By 6th October 1874, Sheriff Spens had issued his judgement in the case of Blantyre local authority against Mr McGregor, residing at Hydepark House at the corner of Springfield and Broompark Road Blantyre. The case, a prominent one was around the water supply to miners’ families at Stonefield.
It was alleged by the petitioners that at two different places, the sewage was allowed to run into the stream of water coming down from Springfield House and passing by Dixon’s Rows and Stonefield (Hasties) Farm and that this water was being used by the inhabitants for domestic purposes. It was thus polluted, constituted a nuisance dangerous to the public health.
Mr McGregor was held to be responsible for this, and under the 16th and 18th clauses of the Public Health Act, his Lordship was asked to cause the discontinuance of the alleged nuisance. He had dismissed the petition, and in a long note explained that at the diet on 16th September 1874, Mr Thomson, the sanitary inspector stated that from 150 to 200 families, mostly if not exclusively miners’ families, used the water of the drain or stream had complained of it being a nuisance for their domestic supply. The Sheriff distinctly understood that Mr Thomson meant that it furnished these families with their sole supply.
As a subsequent meeting, Mr Thomson explained that he did not say sole, but chief of principal supply. If these words had been used, the Sheriff would have asked, “What other means have they?”. One thing was clear that Mr Thomson either wilfully or unintentionally withheld the knowledge that the miners’ families referred to had other water supplies – a fact obviously bearing on the merits of the case.
Mr Watson, sanitary inspector of Hamilton to whom the case was remitted, stated in his report that “the miners’ families” referred to were getting their supply from a reservoir recently made for that purpose, the supply to which is got from a different source. The Sheriff understood that Messrs Dixon & Co had been seriously annoyed at the strictures of the press as to the supplying sewage water to their men. His Lordship could only now say that Messrs Dixon had provided a reservoir for supplying their men with water from other sources than the polluted stream in question, and he regretted that he should have accepted his understanding of what Mr Thomson said without further investigation into its accuracy,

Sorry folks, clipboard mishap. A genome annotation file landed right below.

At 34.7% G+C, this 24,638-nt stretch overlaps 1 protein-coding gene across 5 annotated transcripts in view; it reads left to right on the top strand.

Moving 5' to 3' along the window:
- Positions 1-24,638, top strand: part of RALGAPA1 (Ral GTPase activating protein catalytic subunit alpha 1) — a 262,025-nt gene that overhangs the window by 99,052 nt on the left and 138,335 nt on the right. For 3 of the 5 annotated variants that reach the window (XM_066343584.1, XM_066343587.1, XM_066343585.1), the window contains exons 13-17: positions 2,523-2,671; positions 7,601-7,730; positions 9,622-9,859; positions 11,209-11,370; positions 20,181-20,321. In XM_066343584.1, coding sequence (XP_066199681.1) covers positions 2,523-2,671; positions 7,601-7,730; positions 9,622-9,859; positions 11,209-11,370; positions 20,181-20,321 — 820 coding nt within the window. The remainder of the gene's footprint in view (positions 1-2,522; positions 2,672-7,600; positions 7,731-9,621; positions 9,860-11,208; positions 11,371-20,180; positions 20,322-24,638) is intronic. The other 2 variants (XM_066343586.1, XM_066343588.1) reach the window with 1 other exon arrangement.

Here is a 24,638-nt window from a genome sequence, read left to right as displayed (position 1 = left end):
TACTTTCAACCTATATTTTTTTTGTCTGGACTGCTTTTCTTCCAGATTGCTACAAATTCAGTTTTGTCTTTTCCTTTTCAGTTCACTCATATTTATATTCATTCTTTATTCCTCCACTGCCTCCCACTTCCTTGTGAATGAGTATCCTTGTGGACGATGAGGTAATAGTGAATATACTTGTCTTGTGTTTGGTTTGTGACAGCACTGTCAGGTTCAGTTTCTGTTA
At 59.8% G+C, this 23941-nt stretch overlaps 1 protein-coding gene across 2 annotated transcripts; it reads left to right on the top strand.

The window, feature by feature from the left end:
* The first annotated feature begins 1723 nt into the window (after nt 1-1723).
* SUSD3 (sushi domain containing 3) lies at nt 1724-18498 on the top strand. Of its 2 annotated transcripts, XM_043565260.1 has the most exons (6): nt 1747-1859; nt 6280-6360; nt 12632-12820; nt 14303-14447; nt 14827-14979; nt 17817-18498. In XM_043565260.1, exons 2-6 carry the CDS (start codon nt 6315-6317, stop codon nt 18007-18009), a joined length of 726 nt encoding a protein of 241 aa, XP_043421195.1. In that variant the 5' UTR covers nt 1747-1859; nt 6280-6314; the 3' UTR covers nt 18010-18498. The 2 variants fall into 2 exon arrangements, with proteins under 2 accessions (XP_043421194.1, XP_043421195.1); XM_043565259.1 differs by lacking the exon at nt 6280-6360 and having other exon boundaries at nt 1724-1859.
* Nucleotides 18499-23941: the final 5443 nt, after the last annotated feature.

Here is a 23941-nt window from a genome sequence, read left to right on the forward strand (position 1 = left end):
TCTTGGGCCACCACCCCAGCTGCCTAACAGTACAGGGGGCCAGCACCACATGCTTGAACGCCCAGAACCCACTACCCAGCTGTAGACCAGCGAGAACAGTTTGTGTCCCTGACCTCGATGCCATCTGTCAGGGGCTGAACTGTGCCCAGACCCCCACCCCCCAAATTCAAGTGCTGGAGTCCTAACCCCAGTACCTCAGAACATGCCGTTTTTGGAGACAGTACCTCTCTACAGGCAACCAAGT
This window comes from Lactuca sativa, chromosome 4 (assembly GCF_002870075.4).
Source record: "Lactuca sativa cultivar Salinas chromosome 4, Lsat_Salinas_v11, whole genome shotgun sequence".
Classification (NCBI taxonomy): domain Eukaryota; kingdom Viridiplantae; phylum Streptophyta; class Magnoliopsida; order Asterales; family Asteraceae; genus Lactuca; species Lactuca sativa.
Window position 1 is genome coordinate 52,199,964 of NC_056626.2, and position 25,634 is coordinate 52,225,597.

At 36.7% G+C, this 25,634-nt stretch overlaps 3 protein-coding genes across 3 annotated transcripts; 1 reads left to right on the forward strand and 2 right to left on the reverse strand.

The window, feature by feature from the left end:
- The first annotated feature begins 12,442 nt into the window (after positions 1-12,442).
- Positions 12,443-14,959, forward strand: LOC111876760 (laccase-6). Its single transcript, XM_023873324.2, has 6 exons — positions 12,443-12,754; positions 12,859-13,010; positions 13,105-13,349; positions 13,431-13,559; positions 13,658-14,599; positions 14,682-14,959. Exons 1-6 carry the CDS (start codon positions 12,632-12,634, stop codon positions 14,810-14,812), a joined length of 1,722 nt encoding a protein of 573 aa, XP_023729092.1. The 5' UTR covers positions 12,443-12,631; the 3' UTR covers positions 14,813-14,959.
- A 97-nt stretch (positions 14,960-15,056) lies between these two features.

The conclusions arrived at by the Sheriff were as follows:
1. It appears to the Sheriff Substitute that there is no nuisance, in respect that even were respondent interdicted from discharging his overflow into the drain in question, it will still be utterly unfitted for domestic supply.
2. As regards the miners’ families specially referred to at last diet, it now appears that they have other sources of supply, and there is no reasonable prospect, even were respondent interdicted, of the water of the stream or drain being other than wholesome.
3. Respondent was willing to fit up a tank, if the Local Authority saw to the removal of the overflow. This the latter declined to do. In the whole circumstances, the Sheriff Substitute thinks the Local Authority should have provided proper drainage , and he is not prepared to put a heavy expense on respondent, merely because the Local Authority have neglected an obvious duty.
4. Had it been true that the owners of the miners’ houses had provided a proper supply of water therefor, the Local Authority are entitled under the Public Health Act to require them to provide it.
This event goes to show that even one property emptying their sewage into a stream within their land can have serious consequences further downstream if the residents are reliant upon that stream being pure and clean.